And so it begins
Trip Start Oct 21, 2006
115Trip End Mar 21, 2008
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And so it begins, with a marathon series of flights from Toronto, our home for the last six and a half years, to Wellington, New Zealand, where I spent most of my formative years and where my parents still live. En route, we have brief layovers in Chicago, Los Angeles and Auckland.
The excitement and realisation of what is about to happen has not quite kicked in yet, which is a bit weird. For Jane and I it just feels like we are going on a plane ride, not embarking on an adventure that will catapult us out of our comfort zones, emotionally, physically, geographically and gastronomically. We are finding it difficult to grasp the fact that we will be away for a whole year, will be experiencing things as varied as tramping the bush of New Zealand, sleeping in a Tokyo capsule hotel, teaching English to Nepalese orphans, safariing near the birthplace of civilization in Tanzania, camping with Bedouins in the deserts of Jordan, standing beneath the mighty pyramids in Egypt and lying on a beach in the Greek Islands - to name but a few. These are things you only read about, things that other people get to do. So, it may be that, until we actually do them, they will remain somewhat abstract concepts that appear only in our heads and on paper as an itinerary, rather than as imminent realities.
Thirty hours after leaving our Toronto apartment for the last time, we arrive in a rainy Auckland at 7am, with almost five hours before our Auckland to Wellington flight. Our good friend and ex-Toronto roommate Tim meets us at the airport. Tim is a real global traveller and one never knows whether he will be in town at any given time or not. Fortunately he is staying with his parents in Auckland now so he drives us to their place for a wonderfully pleasant and entertaining breakfast. We have plenty of time, so we sit around and shoot the breeze with Tim and his mum and dad in their oddly-shaped but very comfortable house, sharing conversation that flows as though we were the oldest of friends. Tim's parents, like Tim, are lovely people and we could easily have spent hours more with them if time had allowed.
Tim drives us back to the airport and we get to the front of the check-in line at 11:20am for our 11:45 flight. The lady tells us that we needed to have picked up our checked bags when we arrived in Auckland. I should have known this from previous trips but the check-in lady in Toronto had sworn on her mother's life that our bags would go straight through to Wellington, so we didn't bother collecting them. This development gives us exactly 18 minutes to scurry across to the international terminal, pick up our bags from the unclaimed baggage department, scurry back to the domestic terminal and catch our scheduled flight. The odds are against us but we give it a good shake, running in the rain, zipping past cart-wielding travellers and bursting into the Baggage Services area, out of breath and dripping wet, to explain our situation. "Oh, sorry mate", the guy says, "we'll have to get your bags through customs, could take some time". So, resigned to missing our flight, I call mum to explain the situation, and we wait. At 11:50, five minutes after our plane left, our bags arrived. A minor inconvenience, yes, but much better for it to happen on this final leg of the journey than on any of the previous flights. We end up on the 1:30 flight that drops us into Wellington an hour later.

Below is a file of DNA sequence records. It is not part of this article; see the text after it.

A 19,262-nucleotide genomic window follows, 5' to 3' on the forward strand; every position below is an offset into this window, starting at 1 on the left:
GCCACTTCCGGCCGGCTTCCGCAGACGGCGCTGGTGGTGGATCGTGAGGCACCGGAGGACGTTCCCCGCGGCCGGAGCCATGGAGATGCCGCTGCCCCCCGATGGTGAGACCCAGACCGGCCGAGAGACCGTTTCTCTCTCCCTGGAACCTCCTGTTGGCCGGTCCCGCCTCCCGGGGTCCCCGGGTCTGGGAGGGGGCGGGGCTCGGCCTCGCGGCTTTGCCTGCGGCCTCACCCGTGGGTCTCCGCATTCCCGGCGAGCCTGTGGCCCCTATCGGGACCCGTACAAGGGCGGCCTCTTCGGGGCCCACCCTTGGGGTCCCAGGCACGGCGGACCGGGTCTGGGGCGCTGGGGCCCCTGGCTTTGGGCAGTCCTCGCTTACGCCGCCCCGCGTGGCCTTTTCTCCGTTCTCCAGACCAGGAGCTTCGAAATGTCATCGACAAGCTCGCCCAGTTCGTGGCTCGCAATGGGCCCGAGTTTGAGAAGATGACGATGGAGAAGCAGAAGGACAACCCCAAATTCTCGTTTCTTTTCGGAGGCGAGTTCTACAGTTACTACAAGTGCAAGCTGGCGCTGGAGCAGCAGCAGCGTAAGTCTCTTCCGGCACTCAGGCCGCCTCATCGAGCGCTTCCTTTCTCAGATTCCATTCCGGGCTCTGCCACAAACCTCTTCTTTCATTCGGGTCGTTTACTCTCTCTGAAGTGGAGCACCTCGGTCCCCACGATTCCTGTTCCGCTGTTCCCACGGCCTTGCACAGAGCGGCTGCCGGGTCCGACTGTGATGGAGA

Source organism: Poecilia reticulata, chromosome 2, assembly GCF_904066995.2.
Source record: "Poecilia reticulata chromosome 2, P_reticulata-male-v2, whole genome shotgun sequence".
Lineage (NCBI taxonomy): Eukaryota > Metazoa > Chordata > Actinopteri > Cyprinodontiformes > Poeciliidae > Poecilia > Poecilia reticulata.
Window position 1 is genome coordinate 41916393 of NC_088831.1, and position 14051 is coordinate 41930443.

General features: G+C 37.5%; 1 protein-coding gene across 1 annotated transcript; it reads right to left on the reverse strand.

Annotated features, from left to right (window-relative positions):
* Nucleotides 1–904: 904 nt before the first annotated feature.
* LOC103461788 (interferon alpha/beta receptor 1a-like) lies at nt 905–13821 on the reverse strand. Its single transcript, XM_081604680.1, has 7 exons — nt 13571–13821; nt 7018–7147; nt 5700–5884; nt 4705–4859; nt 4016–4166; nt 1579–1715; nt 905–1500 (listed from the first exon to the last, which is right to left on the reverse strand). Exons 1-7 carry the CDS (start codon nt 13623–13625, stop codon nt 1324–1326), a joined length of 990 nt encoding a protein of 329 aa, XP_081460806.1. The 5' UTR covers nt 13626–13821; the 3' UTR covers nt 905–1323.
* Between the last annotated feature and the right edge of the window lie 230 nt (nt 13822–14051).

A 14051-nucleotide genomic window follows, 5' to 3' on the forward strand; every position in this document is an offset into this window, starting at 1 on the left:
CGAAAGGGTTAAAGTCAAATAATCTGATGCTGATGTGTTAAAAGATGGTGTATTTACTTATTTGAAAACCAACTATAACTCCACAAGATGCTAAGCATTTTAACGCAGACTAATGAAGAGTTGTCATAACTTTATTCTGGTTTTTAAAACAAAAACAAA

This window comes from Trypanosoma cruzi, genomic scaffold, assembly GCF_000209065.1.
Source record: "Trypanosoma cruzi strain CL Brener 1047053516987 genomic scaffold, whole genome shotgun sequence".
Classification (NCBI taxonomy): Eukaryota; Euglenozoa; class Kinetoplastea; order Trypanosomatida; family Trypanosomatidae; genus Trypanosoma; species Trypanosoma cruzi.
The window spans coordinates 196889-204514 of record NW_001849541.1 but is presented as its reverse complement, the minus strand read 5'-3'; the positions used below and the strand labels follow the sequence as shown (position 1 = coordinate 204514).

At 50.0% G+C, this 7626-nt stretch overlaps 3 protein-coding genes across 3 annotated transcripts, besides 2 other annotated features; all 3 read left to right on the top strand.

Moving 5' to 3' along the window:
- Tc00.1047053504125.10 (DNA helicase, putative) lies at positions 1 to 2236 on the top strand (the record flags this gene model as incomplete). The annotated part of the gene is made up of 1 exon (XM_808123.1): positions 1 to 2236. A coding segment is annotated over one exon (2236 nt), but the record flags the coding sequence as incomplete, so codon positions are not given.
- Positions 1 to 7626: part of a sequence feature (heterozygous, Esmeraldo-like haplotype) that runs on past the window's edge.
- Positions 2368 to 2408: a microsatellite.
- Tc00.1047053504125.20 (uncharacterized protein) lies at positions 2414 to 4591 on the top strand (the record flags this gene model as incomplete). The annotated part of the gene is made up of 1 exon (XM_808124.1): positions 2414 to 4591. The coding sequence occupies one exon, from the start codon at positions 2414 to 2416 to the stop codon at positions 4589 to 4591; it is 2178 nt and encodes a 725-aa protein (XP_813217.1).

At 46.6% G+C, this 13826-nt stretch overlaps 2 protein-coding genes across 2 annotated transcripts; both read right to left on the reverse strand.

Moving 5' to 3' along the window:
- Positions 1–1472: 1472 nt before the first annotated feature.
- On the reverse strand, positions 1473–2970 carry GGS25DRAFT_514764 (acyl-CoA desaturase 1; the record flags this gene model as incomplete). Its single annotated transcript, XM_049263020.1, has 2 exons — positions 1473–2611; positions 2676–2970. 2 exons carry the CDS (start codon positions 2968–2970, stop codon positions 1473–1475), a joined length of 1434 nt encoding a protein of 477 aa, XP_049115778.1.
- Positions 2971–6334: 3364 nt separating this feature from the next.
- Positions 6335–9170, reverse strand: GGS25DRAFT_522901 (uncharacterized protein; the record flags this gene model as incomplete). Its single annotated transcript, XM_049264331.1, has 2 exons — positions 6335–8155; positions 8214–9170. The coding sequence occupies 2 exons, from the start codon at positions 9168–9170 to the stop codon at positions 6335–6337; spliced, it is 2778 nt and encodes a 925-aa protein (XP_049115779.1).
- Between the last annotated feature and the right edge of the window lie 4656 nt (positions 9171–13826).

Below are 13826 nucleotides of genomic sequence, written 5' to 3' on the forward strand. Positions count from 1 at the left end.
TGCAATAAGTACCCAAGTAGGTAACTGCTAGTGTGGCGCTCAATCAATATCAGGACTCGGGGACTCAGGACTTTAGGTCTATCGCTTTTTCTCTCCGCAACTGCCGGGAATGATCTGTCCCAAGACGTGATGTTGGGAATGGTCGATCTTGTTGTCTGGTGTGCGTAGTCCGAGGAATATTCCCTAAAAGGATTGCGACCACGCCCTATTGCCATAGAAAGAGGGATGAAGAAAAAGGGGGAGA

Flying to New Zealand is always a bit disconcerting because you lose a day when you cross the International Date Line. Travelling westwards from Toronto to Los Angeles and then from LA to the Date Line, you are going 'back' in time. Then, suddenly, you cross the Line and you leap forward a full day. Basically, Sunday October 22 didn't happen for us at all. Who knows what exciting things that day may have held in store for us? And, what's worse is that, because we continue our trip heading westwards, we don't cross back over the International Date Line, so we won't ever get that day back. Ah well.
Mum and Dad meet us at the airport and before going home we go for a coffee and cake at the Maranui Surf Lifesaving Club. Not as odd as it may sound, actually. The top floor of the very basic 80-year-old beachside clubhouse has been transformed into a funky cafe, with surf-lifesaving paraphernalia, colourful decor, delicious food and drinks and great views of the Lyall Bay beach. Today is wet and blustery, so a good day to be indoors.
When we get home, we settle in, shoot the breeze with the olds, look at their nice new kitchen extension and have some dinner. Dad has a big public lecture next week to mark the end of his term as Head of School at the university. The topic of his speech is 'The Geography of Happiness', which explores the parts of the country that are the happiest and what can be improved as a result. We chat about this for a while then, exhausted, we are asleep before our heads hit the pillow, at about 9:30pm.